Investment activity into the solar industry fell to its lowest level in 5 years in Q1 2013 with just 18 investments. The $269 million haul by solar companies was the second lowest tally of the last five years (the lowest was seen in Q2 2009 at $222 million). Q1’s precipitous drop also was the first quarter in the last five years with less than 25 financings to the solar space. Note: this includes investments of all types ranging from angel investment to VC to private equity.
This decline should come as no surprise as sentiment to the space has been poisoned (rightfully so) because of several failures and asset sales in the space which seem to have started with Solynda’s high profile failure. While the list of the less than stellar exits is long, here is a partial list of some of the more spectacular private company solar exits/mishaps in just the last year:
- Twin Creeks Technologies – The firm raised over $90 million from the likes of Benchmark Capital, DAG Ventures, Crosslink Capital and Artis Capital Management. In November 2012, GT Advanced Technologies acquired the intellectual property of Twin Creeks for what was rumored to be $10 million.
- MiaSole – After having raised several hundred million dollars from the likes of Kleiner Perkins, VantagePoint Capital Partners and Bessemer Venture Partners among many many others, MiaSole sold to Beijing-based Hanergy Holding Corp for $30 million.
- Abound Solar – Abound, like Solyndra, was another stimulus-backed solar panel maker and had raised over $300 million in private capital from the likes of Invus Group, Bohemian Companies, BP Alternative Energy and West Hill Investors, DCM (Doll Capital Management) and Technology Partners.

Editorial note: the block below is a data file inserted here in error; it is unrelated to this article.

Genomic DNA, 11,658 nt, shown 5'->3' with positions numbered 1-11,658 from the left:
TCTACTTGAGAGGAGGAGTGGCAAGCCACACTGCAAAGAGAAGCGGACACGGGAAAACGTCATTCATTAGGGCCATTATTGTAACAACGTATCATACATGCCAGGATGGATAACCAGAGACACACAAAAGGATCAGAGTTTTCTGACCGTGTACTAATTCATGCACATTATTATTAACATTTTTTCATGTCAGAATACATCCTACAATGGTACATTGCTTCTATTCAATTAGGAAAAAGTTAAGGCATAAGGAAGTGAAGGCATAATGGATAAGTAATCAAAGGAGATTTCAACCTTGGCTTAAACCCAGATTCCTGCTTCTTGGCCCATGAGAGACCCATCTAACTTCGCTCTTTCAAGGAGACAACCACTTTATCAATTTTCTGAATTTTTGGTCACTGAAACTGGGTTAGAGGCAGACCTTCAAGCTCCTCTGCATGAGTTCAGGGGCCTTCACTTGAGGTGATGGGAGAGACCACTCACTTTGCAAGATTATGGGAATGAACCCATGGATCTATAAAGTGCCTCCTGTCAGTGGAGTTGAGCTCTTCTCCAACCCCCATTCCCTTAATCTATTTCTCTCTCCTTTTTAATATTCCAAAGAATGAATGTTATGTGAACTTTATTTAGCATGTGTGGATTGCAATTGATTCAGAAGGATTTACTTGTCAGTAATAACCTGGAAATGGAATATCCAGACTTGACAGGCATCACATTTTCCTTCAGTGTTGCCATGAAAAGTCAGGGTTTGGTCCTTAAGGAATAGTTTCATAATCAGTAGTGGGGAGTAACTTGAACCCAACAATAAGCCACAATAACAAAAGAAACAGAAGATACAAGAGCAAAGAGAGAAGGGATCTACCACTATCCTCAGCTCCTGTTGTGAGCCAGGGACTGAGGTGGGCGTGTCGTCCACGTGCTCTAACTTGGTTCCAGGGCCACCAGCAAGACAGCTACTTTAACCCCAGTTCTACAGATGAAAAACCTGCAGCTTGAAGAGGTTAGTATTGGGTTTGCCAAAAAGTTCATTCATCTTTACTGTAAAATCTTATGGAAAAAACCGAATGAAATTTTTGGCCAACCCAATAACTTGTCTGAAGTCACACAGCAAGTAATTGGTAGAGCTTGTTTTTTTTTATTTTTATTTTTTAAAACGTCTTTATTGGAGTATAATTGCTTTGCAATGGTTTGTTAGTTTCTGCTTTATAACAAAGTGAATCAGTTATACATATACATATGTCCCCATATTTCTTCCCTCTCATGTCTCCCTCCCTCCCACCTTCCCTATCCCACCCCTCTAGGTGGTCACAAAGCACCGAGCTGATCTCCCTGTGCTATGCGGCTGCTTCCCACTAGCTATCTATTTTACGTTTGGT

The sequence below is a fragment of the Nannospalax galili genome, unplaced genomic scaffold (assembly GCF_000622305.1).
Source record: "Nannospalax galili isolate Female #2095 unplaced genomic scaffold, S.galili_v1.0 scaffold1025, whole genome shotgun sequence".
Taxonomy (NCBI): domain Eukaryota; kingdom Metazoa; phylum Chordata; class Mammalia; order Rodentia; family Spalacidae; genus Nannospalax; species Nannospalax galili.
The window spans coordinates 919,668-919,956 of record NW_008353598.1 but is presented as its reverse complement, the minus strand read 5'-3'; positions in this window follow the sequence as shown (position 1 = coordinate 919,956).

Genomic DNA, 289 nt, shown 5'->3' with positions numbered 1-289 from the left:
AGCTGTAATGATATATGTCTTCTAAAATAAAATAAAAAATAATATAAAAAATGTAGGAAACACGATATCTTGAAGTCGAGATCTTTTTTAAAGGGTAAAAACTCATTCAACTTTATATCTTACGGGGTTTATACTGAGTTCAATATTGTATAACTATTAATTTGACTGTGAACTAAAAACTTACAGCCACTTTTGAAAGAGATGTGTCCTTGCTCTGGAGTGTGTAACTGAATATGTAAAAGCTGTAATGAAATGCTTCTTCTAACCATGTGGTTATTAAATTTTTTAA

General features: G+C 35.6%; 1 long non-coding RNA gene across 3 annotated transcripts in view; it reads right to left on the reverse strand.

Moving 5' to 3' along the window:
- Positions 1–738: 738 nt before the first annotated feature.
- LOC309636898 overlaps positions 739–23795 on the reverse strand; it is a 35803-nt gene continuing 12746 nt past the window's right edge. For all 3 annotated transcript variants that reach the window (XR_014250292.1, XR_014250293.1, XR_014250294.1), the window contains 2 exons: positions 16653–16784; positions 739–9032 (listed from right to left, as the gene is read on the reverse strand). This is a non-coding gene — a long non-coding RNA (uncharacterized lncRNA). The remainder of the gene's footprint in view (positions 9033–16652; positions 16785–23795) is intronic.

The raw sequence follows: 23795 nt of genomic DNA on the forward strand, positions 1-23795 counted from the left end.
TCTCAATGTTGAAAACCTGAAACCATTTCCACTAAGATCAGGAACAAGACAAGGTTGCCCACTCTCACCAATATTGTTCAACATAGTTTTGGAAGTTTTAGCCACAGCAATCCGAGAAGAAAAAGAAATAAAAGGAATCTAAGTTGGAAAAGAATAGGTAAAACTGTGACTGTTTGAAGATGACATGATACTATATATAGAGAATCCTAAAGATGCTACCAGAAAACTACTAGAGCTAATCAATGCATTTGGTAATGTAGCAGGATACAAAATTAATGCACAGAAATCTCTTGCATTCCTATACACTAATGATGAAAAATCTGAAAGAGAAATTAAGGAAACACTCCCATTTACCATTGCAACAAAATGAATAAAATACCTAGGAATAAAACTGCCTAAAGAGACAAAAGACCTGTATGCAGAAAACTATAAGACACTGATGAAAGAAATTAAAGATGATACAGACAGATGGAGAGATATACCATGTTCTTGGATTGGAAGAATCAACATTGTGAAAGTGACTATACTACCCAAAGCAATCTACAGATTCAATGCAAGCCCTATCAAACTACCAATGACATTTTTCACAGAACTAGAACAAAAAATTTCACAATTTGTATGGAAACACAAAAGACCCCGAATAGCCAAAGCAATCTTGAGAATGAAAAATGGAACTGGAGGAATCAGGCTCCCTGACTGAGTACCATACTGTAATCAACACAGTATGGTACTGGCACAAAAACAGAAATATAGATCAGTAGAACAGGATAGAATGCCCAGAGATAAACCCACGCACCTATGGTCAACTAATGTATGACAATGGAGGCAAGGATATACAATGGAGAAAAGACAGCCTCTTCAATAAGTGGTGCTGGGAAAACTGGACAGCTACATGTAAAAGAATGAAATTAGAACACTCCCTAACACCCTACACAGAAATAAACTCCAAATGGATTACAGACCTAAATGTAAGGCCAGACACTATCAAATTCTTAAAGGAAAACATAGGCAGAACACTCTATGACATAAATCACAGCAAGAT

If there is any light in the solar industry in the last year, it is in the solar financing and installation area with companies like SunRun and OneRoof Energy which both saw healthy financings in the last year. And in Q2 2013 (April), Clean Power Finance raised $37 million of growth equity for its online solar business-to-business marketplace.
Interestingly, despite the slowdown in solar deal actvity, early stage deals continue to happen. In fact, almost 45% of the investments to the space in the last year have been at the seed/angel and Series A stages. As money to the solar industry continues to dry up, it will be interesting to see how these early stage companies will fare in raising financing going forward or whether they’ll face the challenge of a funding crunch similar to what tech companies are seeing.
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